Russia February Revolution and October Revolution

By | November 11, 2021

February Revolution

February Revolution, the first phase of the Russian Revolution in March (according to the February Julian calendar then valid in Russia) 1917, which ushered in the overthrow of tsarism. It was triggered by a strike movement that had expanded since the workers at the Putilov plant in Petrograd stood out on 3rd March, which was joined by women demonstrating on 8th March and which culminated in a general strike on 9th March. On March 11, the emperor’s order to shoot triggered a mutiny among parts of the Pavlovsky regiment. When the soldiers of the Petrograd garrison and those of Nicholas II If the troops dispatched went together with the demonstrators, the victory of the revolution could no longer be stopped. The Duma, whose deputies had opposed the emperor’s dissolution decree, authorized its council of elders in an unofficial meeting to form an executive committee chaired by Duma president M. W. Rodzyanko, which on March 15 a provisional government (until a constituent assembly convened) under Prince G. J. Lwow proclaimed. The Petrograd Soviet of Workers ‘Deputies set up a counter-government in the form of the “Provisional Executive Committee of the Workers’ Deputies Council” and refused to participate in government (period of “dual rule”, the division of power between the bourgeois Provisional Government and the Soviets, which ultimately led to the October Revolution). On March 15, the Kaiser signed the deed of abdication in Pleskau in favor of his brother Michael, who also abdicated the following day.

October Revolution

October Revolution, after the February Revolution of 1917 the second phase of the Russian Revolution; comprised the process of the Bolsheviks’ seizure and consolidation of power, which began with the October revolution in Petrograd in 1917 (according to the Julian calendar used in Russia at the time on the night of October 25th to 26th, according to today’s Gregorian calendar 7th / November 8th).

With the February Revolution (abdication of Tsar Nicholas II on March 2-15, 1917), two new centers of power had formed in Russia: the Provisional Government that emerged from the Duma under the liberal Prime Minister G. J. Lwow and the Petrograd Soviet, acting on behalf of the workers and soldiers, in which the moderate Socialists, Mensheviks and Social Revolutionaries held the majority. This bipolar structure has gone down in history under the term “dual power”, although the two institutions did not compete for power. The Soviet limited itself to controlling the government and exerting reform pressure on it, but shied away from an immediate seizure of power. However, the Provisional Government was unable to solve the most pressing problems, namely to end the war, carry out land reform, improve the social situation of the workers and the supplies of the starving cities, and call a constituent assembly.

With his demand “All power to the Soviets” raised in the April theses, Lenin, who had returned from exile in Switzerland with German help, formulated an alternative that was increasingly popular. The Bolsheviks reached with the help of a “left bloc,” to which besides them inter alia. the left Social Revolutionaries, Menshevik internationalists and anarchists counted against the background of the successful defense against a conservative military coup by General L. G. Kornilov since August 31, 12. 9. 1917 Majorities in the Petrograd and Moscow Soviets. On September 25th / 8th 10. became L. D. Trotsky elected President of the Petrograd Soviet and prepared the armed uprising at a secret meeting of the Central Committee on 10/23 March via the “Military Revolutionary Committee” founded to avert “counterrevolutionary” dangers. 10. had been decided. During the 24th and 25th October (6th and 7th November), Red Guards occupied the strategically most important points of the city. The 13 ministers of the Provisional Government were arrested on the night of October 25th / 26th (November 7th / 8th) during the “Storming of the Winter Palace” (by S. M. Eisenstein in his film “October” [1928, also under the title “Ten days that shook the world”] depicted with dramatic crowd scenes, actually unspectacular cast); Kerensky the escape from Petrograd had succeeded. Against the protests of the Mensheviks and the (right-wing) Social Revolutionaries, the Second All-Russian Congress of Workers and Soldiers Council approved the October revolution that same night and formed a provisional workers and peasants government until a constituent assembly met (“Council of People’s Commissars”) chaired by Lenin. In Moscow, the Soviet power only established itself after bloody street fighting on March 3rd and 16th. 11. These were harbingers of the civil war that lasted until 1921, in which anti-Bolshevik forces (White Guards) fought against the Bolshevik Red Army and Russia’s former foreign allies intervened militarily.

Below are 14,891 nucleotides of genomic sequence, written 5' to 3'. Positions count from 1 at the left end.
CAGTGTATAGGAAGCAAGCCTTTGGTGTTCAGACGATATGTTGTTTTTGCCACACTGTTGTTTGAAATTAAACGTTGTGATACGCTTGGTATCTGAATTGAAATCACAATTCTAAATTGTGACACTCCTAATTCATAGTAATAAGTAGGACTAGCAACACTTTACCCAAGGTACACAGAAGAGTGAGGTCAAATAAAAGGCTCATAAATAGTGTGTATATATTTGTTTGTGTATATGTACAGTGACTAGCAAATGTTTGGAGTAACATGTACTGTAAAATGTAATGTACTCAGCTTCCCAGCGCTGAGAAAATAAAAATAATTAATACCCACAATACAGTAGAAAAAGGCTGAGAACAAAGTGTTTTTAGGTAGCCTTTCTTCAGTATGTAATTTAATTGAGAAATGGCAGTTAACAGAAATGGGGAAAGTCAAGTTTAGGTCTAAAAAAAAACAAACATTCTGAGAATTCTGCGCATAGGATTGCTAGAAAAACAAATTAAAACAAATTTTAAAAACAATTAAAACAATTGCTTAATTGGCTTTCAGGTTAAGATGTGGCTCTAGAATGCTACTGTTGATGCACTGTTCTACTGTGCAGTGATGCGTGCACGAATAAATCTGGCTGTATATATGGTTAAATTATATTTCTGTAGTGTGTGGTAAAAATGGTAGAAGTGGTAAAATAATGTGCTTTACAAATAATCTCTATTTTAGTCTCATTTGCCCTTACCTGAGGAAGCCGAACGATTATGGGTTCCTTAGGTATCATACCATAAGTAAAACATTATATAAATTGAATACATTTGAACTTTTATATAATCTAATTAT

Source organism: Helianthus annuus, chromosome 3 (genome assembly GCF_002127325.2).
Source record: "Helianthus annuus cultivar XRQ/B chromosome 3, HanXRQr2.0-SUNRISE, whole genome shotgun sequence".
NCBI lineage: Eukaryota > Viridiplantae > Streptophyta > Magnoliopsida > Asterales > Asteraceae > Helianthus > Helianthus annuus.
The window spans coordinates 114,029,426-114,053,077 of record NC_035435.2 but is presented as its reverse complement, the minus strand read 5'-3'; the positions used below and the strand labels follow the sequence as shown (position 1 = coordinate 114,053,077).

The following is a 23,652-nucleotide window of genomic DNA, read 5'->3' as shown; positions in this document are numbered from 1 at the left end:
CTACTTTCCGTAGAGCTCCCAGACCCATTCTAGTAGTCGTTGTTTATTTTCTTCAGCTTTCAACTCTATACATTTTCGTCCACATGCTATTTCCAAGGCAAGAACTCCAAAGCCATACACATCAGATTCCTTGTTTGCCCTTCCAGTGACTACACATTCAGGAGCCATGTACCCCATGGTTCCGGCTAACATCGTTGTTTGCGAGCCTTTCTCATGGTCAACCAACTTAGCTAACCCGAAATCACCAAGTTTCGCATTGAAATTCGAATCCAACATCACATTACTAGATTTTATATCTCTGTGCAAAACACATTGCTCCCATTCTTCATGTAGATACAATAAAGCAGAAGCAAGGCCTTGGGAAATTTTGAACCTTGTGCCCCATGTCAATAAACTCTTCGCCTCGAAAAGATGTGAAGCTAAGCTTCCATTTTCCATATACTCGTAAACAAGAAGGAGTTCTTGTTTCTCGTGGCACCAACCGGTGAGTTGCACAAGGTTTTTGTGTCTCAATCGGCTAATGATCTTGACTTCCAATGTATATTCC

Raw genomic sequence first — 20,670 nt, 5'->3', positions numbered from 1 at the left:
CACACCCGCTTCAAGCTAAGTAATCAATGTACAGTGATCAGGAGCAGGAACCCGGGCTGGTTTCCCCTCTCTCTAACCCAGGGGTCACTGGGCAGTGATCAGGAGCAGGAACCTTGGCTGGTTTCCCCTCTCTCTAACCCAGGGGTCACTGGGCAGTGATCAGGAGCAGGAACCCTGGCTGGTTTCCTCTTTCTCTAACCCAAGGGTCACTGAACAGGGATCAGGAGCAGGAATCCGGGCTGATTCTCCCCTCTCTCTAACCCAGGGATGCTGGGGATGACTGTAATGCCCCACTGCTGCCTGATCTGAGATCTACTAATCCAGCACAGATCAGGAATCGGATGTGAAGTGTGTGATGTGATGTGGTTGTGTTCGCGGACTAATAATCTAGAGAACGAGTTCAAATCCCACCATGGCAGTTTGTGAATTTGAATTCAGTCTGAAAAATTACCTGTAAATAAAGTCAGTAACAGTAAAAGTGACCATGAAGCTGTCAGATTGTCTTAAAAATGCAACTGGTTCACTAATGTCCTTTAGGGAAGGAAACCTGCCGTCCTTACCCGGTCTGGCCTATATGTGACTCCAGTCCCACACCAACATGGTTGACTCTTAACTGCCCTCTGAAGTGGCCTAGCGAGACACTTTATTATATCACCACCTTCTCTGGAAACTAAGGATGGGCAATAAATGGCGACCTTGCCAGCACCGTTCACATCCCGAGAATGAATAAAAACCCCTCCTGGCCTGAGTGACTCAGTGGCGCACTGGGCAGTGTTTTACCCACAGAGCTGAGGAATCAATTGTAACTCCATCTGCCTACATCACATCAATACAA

The Russian Revolution (glorified as the “Great October Socialist Revolution” in the Soviet Union and the other communist states) is one of the epochal turning points in the history of the 20th century (modern times, East-West conflict). It initiated a radical political-social, cultural and economic upheaval in Russia. As a result of the October Revolution, a Bolshevik one-party rule emerged and the first communist state in the world was established (in 1918 the “Russian Socialist Federal Soviet Republic” was founded, from which the Soviet Union emerged in 1922).

Russia October Revolution